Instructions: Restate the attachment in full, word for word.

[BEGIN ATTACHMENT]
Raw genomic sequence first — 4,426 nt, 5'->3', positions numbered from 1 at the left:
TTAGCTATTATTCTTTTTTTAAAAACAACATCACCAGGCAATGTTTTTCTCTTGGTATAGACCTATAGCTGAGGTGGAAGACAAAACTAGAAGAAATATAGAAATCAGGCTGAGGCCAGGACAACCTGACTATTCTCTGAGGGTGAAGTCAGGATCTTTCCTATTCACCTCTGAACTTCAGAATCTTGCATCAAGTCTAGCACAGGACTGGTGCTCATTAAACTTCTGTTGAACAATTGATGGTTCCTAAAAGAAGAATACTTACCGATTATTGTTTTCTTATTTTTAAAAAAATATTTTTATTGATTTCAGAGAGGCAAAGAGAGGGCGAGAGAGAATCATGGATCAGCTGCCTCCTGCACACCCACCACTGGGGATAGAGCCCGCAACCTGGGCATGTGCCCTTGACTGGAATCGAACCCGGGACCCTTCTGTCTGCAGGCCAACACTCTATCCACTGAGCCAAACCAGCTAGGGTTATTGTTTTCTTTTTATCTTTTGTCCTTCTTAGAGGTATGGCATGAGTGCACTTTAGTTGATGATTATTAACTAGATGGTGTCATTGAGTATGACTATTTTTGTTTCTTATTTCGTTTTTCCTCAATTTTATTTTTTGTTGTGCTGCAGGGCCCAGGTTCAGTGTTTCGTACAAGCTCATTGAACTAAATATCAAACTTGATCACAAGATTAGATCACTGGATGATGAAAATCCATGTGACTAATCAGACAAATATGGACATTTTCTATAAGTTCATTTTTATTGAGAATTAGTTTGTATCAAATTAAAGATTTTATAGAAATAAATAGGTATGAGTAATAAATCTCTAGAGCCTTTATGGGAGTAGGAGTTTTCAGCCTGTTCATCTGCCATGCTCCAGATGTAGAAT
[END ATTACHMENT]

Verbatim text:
Raw genomic sequence first — 4,426 nt, 5'->3', positions numbered from 1 at the left:
TTAGCTATTATTCTTTTTTTAAAAACAACATCACCAGGCAATGTTTTTCTCTTGGTATAGACCTATAGCTGAGGTGGAAGACAAAACTAGAAGAAATATAGAAATCAGGCTGAGGCCAGGACAACCTGACTATTCTCTGAGGGTGAAGTCAGGATCTTTCCTATTCACCTCTGAACTTCAGAATCTTGCATCAAGTCTAGCACAGGACTGGTGCTCATTAAACTTCTGTTGAACAATTGATGGTTCCTAAAAGAAGAATACTTACCGATTATTGTTTTCTTATTTTTAAAAAAATATTTTTATTGATTTCAGAGAGGCAAAGAGAGGGCGAGAGAGAATCATGGATCAGCTGCCTCCTGCACACCCACCACTGGGGATAGAGCCCGCAACCTGGGCATGTGCCCTTGACTGGAATCGAACCCGGGACCCTTCTGTCTGCAGGCCAACACTCTATCCACTGAGCCAAACCAGCTAGGGTTATTGTTTTCTTTTTATCTTTTGTCCTTCTTAGAGGTATGGCATGAGTGCACTTTAGTTGATGATTATTAACTAGATGGTGTCATTGAGTATGACTATTTTTGTTTCTTATTTCGTTTTTCCTCAATTTTATTTTTTGTTGTGCTGCAGGGCCCAGGTTCAGTGTTTCGTACAAGCTCATTGAACTAAATATCAAACTTGATCACAAGATTAGATCACTGGATGATGAAAATCCATGTGACTAATCAGACAAATATGGACATTTTCTATAAGTTCATTTTTATTGAGAATTAGTTTGTATCAAATTAAAGATTTTATAGAAATAAATAGGTATGAGTAATAAATCTCTAGAGCCTTTATGGGAGTAGGAGTTTTCAGCCTGTTCATCTGCCATGCTCCAGATGTAGAAT